outbreak. Gen. Otis' official dispatch rec
the loss in killed
places and wounded at haste
thirty but an Associated
, Press dispatch to
later says the American loss is
con eno
servatively estimated at sixty. Phi
Telegraphic Brevities. '
Scurvy prevails to an
alarming extent in ed
Alaska. ;
Said that Japan will try to re-claim Co- nth
from Russia. to
Session of the Church of God , Decatur
, denounced "faith cures. " ' I mei
Trolley car , Pittsburg , Pa. , collided with f ° rt
wagon. Several people injured. , nil ng
Julia , Crosby and her husband disagreed
, P
Osceola , Iowa. She shot him deadr faci
Rev. Mr. Webb , Baptist minister , com can
suicide , Cisco , Texas. Insane. arri
Trial of Paul Zeltner , Bowling Green par
, for killing Attorney Westenhaveri can
Monday. ully
Isaac Reck and daughter , Mrs. Mary J. sen
, Alliance , Ohio , stepped in front of to
engine. i Killed. try
Albert C. Allenbrand , Dunkirk , N. Y
' rem
of 100 bottles of pop last week. S'.TV
< in convulsions.
Geo. Smith , "Pittsburg Phil , " is report- ( r"1
to have won § 50,000 or $ < iO,000 on his I1
, Lothario , at Gravesend.
John W. Brown was shot and instantly
by Gabe Slow , his father-in-law , -
Front Royal , Ky. , while Brown was'G
endeavoring to kill his own wife. Slow lie
Assassinated by Gnnrd nt AgTiinal-
do'a Headquarters.
General Antonio Luna , one of the bit
| terest foes of the Americans in the Philippines
{ assassinated by orders of
pines , has been
General Aguinaldo , the Filipino leader.
Luna has recently found himself in oppo
sition to his chief's views , and .has not
only disobeyed his orders , but at one time
stopped Aguinaldo's peace commissioners
while on their way to treat with the
Americans. Aguinaldo ordered his death
and his orders were carried out by some
aiol his fanatical followers.
The assassination of Gen. Luna occur
red on June 8 , at Kabanatuan , to which
place he had gone to confer with Agui-
naldp. He had just previously been pro-
mated to the rank of major general by the
Filipino leader. Bya preconcerted plan
he was kept waiting at the doorof Agui
naldo's headquarters until his patience be-
came exhausted. After demanding an admission
mission several times he attempted to
force his way in. He drew his revolver ,
but before he could use it he was seized by
Aguinaldo's guards and one of them nam
ed Xey stabbed him several times , it is
said. Gen. Luna's aid , who was near him ,
rushed to the general's rescue , but was.
seized and'disarmed. Luna died a few
minutes after being stabbed.
It ] is said that Luna had become so im
portunate in his demands on Againaldo
for : power and increased authority that
the < Filipino leader decided that Luna's
death was necessary for his personal
safety : and the Filipino cause. The major
general's commission was merely a bait
to throw Luna off his guard and render
his assassination a comparatively easy
matter. There is open rejoicing among
the < Filipinos in Manila that Luna is no
longer capable of making trouble. He was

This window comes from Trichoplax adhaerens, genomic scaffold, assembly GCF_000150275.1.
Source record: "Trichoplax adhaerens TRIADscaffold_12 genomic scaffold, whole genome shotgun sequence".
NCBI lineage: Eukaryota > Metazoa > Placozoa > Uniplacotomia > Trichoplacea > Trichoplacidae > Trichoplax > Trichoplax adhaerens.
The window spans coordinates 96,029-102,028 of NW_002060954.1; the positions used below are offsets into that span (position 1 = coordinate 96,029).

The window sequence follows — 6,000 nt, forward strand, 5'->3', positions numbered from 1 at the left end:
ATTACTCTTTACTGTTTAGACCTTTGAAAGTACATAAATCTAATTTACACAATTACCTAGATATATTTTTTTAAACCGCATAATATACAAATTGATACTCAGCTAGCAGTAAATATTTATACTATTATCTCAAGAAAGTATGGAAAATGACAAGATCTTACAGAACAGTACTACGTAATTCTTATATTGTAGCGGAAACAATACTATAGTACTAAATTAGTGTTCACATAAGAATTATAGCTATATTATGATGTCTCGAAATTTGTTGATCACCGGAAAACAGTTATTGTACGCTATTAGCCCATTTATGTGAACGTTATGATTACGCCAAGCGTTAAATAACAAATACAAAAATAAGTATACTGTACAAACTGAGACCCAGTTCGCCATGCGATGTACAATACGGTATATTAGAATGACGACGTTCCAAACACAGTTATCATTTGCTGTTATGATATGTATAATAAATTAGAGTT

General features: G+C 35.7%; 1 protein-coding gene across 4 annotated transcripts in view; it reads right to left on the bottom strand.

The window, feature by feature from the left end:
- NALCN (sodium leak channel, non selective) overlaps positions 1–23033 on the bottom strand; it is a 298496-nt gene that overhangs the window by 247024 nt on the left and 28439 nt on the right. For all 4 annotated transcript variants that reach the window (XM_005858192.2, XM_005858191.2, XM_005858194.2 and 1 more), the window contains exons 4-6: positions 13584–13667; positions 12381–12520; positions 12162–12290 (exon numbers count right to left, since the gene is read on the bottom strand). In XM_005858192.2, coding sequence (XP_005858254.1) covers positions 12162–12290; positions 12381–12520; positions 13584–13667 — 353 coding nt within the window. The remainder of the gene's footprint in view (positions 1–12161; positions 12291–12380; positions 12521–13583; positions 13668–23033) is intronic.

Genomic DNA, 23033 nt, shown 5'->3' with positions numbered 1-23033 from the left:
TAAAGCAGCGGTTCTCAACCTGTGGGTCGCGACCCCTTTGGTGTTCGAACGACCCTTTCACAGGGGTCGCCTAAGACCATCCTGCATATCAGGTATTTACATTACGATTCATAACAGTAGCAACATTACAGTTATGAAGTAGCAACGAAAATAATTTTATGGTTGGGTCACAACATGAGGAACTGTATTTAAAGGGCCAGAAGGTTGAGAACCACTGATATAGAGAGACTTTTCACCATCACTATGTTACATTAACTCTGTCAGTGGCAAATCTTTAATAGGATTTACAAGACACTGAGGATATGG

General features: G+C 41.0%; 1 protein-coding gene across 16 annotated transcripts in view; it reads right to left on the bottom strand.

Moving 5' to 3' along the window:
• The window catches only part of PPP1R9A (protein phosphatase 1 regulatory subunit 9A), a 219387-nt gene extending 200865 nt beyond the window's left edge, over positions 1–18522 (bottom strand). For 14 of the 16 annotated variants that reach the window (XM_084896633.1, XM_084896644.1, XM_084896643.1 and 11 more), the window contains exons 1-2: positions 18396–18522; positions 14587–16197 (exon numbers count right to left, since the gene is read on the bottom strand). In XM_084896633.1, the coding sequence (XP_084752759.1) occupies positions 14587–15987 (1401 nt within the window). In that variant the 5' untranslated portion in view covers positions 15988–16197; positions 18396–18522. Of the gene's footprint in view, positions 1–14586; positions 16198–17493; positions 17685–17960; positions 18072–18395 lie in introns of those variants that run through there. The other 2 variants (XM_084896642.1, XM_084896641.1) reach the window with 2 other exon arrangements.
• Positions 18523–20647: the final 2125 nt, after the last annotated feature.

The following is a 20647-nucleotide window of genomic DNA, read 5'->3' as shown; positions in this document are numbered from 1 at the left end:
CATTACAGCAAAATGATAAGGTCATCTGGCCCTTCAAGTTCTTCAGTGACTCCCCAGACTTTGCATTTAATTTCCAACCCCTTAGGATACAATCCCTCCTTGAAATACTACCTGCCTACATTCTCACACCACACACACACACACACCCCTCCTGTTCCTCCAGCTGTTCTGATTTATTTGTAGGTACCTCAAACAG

noted throughout his career for producing
inj discord and mischief wherever he was.
Little of the $50,000,000 Appropri
ated by Congrress Now Remains.
Little of the $50,000,000 appropriated
by Congress before the war with Spain ,
and made available until July 1 , remains
inPr the treasury. Allotments made by the
President exceed that sum by $58,216.90 ,
bu as the War Department has a little
more than $3,000,000 of its allotment on.
hand no deficiency will be created. Other
appropriations ] were made by Congress for
the army and navy during the "war , but
was found necessary to also utilize the
As the war with Spain was primarily a
naval struggle , most of the money appro
priated in preparation was spent by the
aavy. Allotments made by the President
for the Navy Department amounted to
$31,088,589.20 , and those for the War De
partment , to $18,909,627.68 , a total of
50,058,216.90. The Treasury Depart
ment has given out this statement of the
allotments made :
Expended ] for ships , etc $17,739,3S4.2G
Qrdnance , powder and shell. . . 7,912,084.20
Equipment of vessels , purcliasa
ofoal , etc 1,290,883.47-
Establishment of coaling sta
tions and repairs at naval
stations 1,038,480.00
Repairing and converting ves
sels Into men-of-war. 2,230,630.00
Repairs to machinery of ves
sels 430,613.50
Bureau of supplies and ac
counts ; 178,984.15
Bureau of navigation 101,000.00
ilarine corps 106,529.64
Office of Secretary of War $225,000.00
Ordnance material , powder
and shell 9,081,494.86
Repairs and extension of forti
fications ( 5,585,000.00
Joining : , transportation , ships ,
.ct - ; 1,989,230.82
Jedical supplies ' , etc 1,520,000.00
'aymaster's department 255,00000
iiief _ , . signal boardl officer 238,900.00
President ( Decides to Give Him 3Iore
Men than He Asked.
Under a plan that has been
arranged be-
iween President McKinley and the offi-
nals of the War
, the Ameri-
an fighting force in the Philippines will
increased to 35,000 men , all
regulars , '
the beginning of the dry season. ThS 'I
mmber is o,000 greater than estimated
Sin ? : ? . lnecfsa.r administration ! ? to ( lue11 the insur-
, however
come to the conclusion that
it is better
have a few more troops
than just
nougb required for all purposes in
Philippine campaign.
After a great deal of consideration
subject the determination of
by President McKinley and was his S-
isers that in order to provide Gen Otis
30,000 troops it would be necessary
give him a surplus number , so theicl-
rounded and those whose terms o ? enuJ * :
nent had expired would not reduce tb-
orce below the estimate
of the coinmamU
. general. All these additional
be taken from the Otis'I
Plans wnich the officials consider
actory have been prepared , and will ll
arned , nto effect when the proper
raves. Officers on duty at the War
artincnt ! said that these "plans had
artfully arranged and would be ucces
executed without detriment to tit
ervice The plan likely to be adopted
send two-thirds of nearly
, regiment and of some Jf cara
laments to the Philippines , retain
emaining third ofteach regimPnt Sn
i-rvice and keeping everv or-anl ?
mited to its full strength
President Schurman of the
emission , denies that there"fa
between him and Gen. Otis